April the giraffe has been somewhere near the end of her pregnancy for more than three weeks now, and the live feed from a webcam in her stall has attracted a wide following. The month before that, an eagles’ nest in Florida holding two eggs was the focus of intense observation.
Webcams are nothing new. Zoos, tourist attractions, and countless "regular people" host webcams to showcase their interests, hobbies or in some cases, the most intimate details of their lives.
“One of the first video ‘successes’ (actually it was an auto-refresh still image) was the Trojan Room Coffee Pot,” said Colin Helb, a Pennsylvania communications professor and Internet culture studies chair for the Popular Culture Association. “Initially, the cam was set up so people working farther away from the break room could see if there was coffee in the pot, others on the Internet started watching. I did as well. I'm not sure why, but the voyeurism of watching someone else's life (even as simple as a coffee pot) seems to have been a part of the Internet from the start.”
The desire to step out of your life and experience someone else’s for a moment, be it a caffeine-deprived office worker or a giraffe in the late stages of pregnancy is often rooted in an escapist impulse.
Since the dawn of the Internet era, increasingly we have lived in this weird world where there are cameras everywhere, and social media and other Internet sites disseminate information live right into our home computer or tablet or cell phone. Give or take some spotty reception in remote areas, people have the world at their fingertips most of the time.
It’s what they do with it that makes the difference between technology that enhances or takes over your life.
Now more than ever, with alarming political news and conflict filling people’s social media newsfeeds, escape is a valuable commodity. There’s nothing inherently wrong with it. In fact, the Internet opens us to a whole world we otherwise might not have the time or resources to explore, and certainly giraffes are not the worst company to fall in with in the depths of the Internet.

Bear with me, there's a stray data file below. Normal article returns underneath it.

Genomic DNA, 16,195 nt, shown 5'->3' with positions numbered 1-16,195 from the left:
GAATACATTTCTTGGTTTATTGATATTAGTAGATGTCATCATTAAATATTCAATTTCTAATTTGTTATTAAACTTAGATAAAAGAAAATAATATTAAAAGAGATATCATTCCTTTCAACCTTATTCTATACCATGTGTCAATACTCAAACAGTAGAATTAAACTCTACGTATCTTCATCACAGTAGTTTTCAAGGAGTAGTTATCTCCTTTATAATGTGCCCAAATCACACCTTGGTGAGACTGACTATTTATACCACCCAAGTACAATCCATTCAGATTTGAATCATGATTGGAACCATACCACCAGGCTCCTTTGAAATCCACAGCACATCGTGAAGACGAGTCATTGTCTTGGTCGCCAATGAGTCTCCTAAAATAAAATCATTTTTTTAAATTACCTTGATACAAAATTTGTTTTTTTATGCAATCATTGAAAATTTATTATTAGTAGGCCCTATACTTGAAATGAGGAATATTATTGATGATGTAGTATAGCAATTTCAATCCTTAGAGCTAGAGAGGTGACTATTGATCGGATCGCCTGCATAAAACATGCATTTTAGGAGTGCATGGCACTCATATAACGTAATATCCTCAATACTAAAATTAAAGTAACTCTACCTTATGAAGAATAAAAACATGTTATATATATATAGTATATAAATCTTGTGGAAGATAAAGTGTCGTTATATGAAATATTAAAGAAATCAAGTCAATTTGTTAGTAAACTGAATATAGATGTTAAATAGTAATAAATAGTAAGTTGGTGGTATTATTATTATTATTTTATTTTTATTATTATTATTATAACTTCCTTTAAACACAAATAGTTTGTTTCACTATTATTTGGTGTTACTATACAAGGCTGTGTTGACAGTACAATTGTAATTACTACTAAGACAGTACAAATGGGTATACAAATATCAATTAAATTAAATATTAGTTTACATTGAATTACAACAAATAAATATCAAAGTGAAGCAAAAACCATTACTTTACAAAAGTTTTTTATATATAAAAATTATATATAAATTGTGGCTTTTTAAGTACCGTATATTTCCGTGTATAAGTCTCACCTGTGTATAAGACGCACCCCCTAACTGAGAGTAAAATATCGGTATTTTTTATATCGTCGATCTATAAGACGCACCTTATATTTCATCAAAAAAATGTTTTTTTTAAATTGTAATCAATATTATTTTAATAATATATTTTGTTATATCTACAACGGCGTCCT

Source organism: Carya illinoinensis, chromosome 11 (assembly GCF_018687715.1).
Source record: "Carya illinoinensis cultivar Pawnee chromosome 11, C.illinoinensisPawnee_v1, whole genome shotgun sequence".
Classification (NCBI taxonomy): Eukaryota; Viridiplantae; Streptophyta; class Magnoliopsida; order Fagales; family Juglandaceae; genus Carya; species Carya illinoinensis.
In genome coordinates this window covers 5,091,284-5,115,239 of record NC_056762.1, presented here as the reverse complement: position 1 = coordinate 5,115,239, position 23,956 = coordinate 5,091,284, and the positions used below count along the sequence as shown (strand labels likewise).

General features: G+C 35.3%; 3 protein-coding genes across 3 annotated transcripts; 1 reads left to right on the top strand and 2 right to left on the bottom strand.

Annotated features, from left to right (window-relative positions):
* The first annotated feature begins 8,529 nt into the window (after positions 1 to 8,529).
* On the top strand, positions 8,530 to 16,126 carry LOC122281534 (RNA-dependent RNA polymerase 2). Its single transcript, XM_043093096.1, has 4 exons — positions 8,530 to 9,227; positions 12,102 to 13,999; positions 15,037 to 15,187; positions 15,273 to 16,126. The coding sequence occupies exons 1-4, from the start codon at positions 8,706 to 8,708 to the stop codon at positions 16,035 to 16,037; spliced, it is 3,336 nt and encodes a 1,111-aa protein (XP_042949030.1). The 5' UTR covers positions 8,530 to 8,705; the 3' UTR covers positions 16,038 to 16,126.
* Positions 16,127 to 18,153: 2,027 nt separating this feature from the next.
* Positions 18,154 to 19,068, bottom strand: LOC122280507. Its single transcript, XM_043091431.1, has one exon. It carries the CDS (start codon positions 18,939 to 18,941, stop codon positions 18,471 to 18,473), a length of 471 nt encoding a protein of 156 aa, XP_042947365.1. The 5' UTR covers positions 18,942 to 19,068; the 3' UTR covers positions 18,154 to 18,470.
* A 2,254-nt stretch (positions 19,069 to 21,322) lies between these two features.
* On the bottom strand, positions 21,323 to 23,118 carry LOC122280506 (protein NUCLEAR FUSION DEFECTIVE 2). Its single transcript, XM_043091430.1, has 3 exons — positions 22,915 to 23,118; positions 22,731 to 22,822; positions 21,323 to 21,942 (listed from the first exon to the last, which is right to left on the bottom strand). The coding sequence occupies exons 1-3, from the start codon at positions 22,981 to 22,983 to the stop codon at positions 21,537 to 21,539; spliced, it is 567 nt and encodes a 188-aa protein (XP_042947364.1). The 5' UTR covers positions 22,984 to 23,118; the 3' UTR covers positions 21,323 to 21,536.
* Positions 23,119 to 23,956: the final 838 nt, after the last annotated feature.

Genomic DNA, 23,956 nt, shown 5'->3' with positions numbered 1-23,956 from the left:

“Smile a little bit – it’s okay to find some bits of pleasure whatever side of the political spectrum you’re on right now,” Helb said, adding that as someone who makes his living studying online social and political discourse, even he is overwhelmed these days by the onslaught of serious issues clamoring for attention.
A healthy balance is a good goal for online activity.
The mere fact that you can open a screen and watch a sunrise in Sydney, the grass grow on a suburban Denver lawn or the bubbling of a lava lamp in the U.K. might seem like a good enough reason to do so.
Dr. Nancy Kalish, a retired Sacramento State University psychology professor didn’t see harm in it.
“If someone wants to watch grass grow, well, so what really?” she said in an email. “As a time out from a stressful day, why not? I doubt that anyone is actually sitting in front of the screen for any length of time doing that, but if it bring some contentment, as a restorative environment, who am I to criticize?”
Most people are probably not sitting for hours at a time glued to their screens staring at April the giraffe, who has been pacing restlessly around her stall for weeks now, breaking for meals, occasionally pausing to canoodle with her partner or lick the camera lens. Rather, it’s something they might check in with during a few idle moments in their days, Helb said.
But it should never be a substitute for real life.
The allure of so much “real life” drama out there at the click of a mouse can result in a life lived behind a screen rather than out in it. Helb said making a point of putting down your devices, stepping away from your screens and not being in on the latest meme or viral video can help to restore a good balance as well as stemming the flow of information overload.
There's a world of experiences outside your own door waiting for your discovery.
“Pay attention to your own creature you birthed!” Helb said.
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